It is also fascinating to see these two characters when they are younger and less sure. Sherlock, so often beyond reproach, is still learning here. Mori, although the hero of this story, remains a mystery as readers wonder what path will unfold for her in future installments.

Lock & Mori is a fantastic series starter. A great read for mystery fans in general and Sherlock fans in particular. Highly recommended.

Possible Pairings: Loop by Karen Akins, A Study in Charlotte by Brittany Cavallaro, Charlie, Presumed Dead by Anne Heltzel, The Body in the Woods by April Henry, Every Breath by Ellie Marney, It Wasn’t Always Like This by Joy Preble, I Am Princess X by Cherie Priest, Daughter of Deep Silence by Carrie Ryan, Hold Me Like a Breath by Tiffany Schmidt, Never Never by Brianna Shrum, Into the Dim by Janet B. Taylor, The Space Between Trees by Katie Williams

You can also read my exclusive interview with Heather!

The Accident Season: A Review

“So let’s raise our glass to the accident season,

To the river beneath us where we sink our souls,

To the bruises and secrets, to the ghosts in the ceiling,

One more drink for the watery road.”

The Accident Season by Moira Fowley-DoyleCara is afraid she has no secrets. She is afraid that she isn’t witchy and interesting like her best friend Bea. She is afraid that she’ll never be as in control as her older sister Alice. She is afraid to think too hard about her ex-stepbrother, Sam. Most all of, she is afraid that this accident season is going to be a bad one.

Cara is afraid of her secrets. Every October, Cara’s family falls victim to a slew of accidents. It’s an open secret among their friends and neighbors who ignore the scrapes and bruises or try to find reasonable explanations for the broken bones and deeper hurts.

Cara is afraid of everybody else’s secrets. Everyone in Cara’s family is good at keeping secrets from friends, from each other. They’re good at pretending that the cuts don’t hurt, that the bruises don’t show.

But every accident leaves a mark; every season creates new secrets, new things no one wants to talk about. This season Cara will start to learn why in The Accident Season (2015) by Moïra Fowley-Doyle.

The Accident Season is Fowley-Doyle’s debut novel.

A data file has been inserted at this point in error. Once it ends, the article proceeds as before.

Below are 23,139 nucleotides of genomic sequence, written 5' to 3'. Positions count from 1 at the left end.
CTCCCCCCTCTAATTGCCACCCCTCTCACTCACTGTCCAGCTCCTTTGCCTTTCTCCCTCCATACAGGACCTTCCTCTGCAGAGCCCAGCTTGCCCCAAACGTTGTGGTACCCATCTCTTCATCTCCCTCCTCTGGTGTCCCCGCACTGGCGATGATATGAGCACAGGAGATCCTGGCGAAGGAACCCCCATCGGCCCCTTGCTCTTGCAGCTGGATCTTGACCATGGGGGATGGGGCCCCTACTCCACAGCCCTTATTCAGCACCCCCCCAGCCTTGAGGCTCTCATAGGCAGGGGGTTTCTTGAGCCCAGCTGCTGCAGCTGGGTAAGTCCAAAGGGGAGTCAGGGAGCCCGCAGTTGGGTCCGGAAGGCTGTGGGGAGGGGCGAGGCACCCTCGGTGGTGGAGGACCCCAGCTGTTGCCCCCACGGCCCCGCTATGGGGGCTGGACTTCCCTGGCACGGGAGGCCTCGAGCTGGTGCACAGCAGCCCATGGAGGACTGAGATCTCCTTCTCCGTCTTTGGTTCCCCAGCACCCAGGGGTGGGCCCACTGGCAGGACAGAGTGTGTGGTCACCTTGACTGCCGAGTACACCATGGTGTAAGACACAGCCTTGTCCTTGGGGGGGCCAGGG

The real power and strength of The Accident Season is in its ambiguity. This is a story about secrets and the lies we tell others (and even ourselves) to keep them. This is a story that explores exactly what it means when there are no easy answers.

The Accident Season is nuanced, optimistic and just a little bit unsettling. In a story filled with secrets and things not said, Cara’s first person narration is taut and keeps up the tension as she and her friends try to learn more about the accident season and their mysterious classmate Elsie.

The Accident Season is an atmospheric and distinctive novel where nothing is exactly what readers first expect. Part ghost story and part mystery, The Accident Season is an aching story about love and loss with elements of sweet romance and sparks of magic. This meditative story about family and the many ways old wounds can heal proves that Fowley-Doyle is an author to watch. The perfect blend of eerie and whimsical. Highly recommended.

Possible Pairings: The Game of Love and Death by Martha Brockenbrough, Love and Other Perishable Items by Laura Buzo, Blackfin Sky by Kat Ellis, The Midnight Dress by Karen Foxlee, Fire and Hemlock by Diana Wynne Jones, We Were Liars by E. Lockhart, When We Collided by Emery Lord, In Real Life by Jessica Love, Sender Unknown by Sallie Lowenstein, Saving Francesca by Melina Marchetta, The Weight of Feathers by Anne-Marie McLemore, It Wasn’t Always Like This by Joy Preble, How I Live Now by Meg Rosoff, Bone Gap by Laura Ruby, I Woke Up Dead at the Mall by Judy Sheehan, Never Never by Brianna Shrum, The Raven Boys by Maggie Stiefvater

*A copy this book was acquired from the publisher for review consideration at BEA 2015*

I’ll Give You the Sun: A Review

i'llgiveyouthesunAt thirteen, twins Noah and Jude are close. Their family is whole. Everything seems perfect. From a distance. Close up it’s easy to see that Jude is making bad choices that are pushing her toward a serious fall while Noah is struggling just to keep himself together under the pressure of fitting in with the painfully normal world. Art has always been enough to get Noah through. When he falls hard for the beautiful boy next door, he isn’t sure anything–not even painting–will be enough to make things right again.

At sixteen the twins are barely speaking and nothing is perfect anymore. Noah hides his hurt behind a facade of normalcy that seems to fool everyone but Jude. Jude, meanwhile, is not-so-quietly falling apart trapped on a path she never expected and is not sure she wants.

Both Noah and Jude are haunted by old ghosts and past mistakes. With the help of a curmudgeonly artist and a spectacularly messed-up boy, Jude thinks she can put the pieces of her family back together. Except she only has half of the pieces. It will take both Jude and Noah, together, to make things right in I’ll Give You the Sun (2014) by Jandy Nelson.

I’ll Give You the Sun is Nelson’s second novel. It is the winner of the 2015 Printz Award and the 2015 Stonewall Award.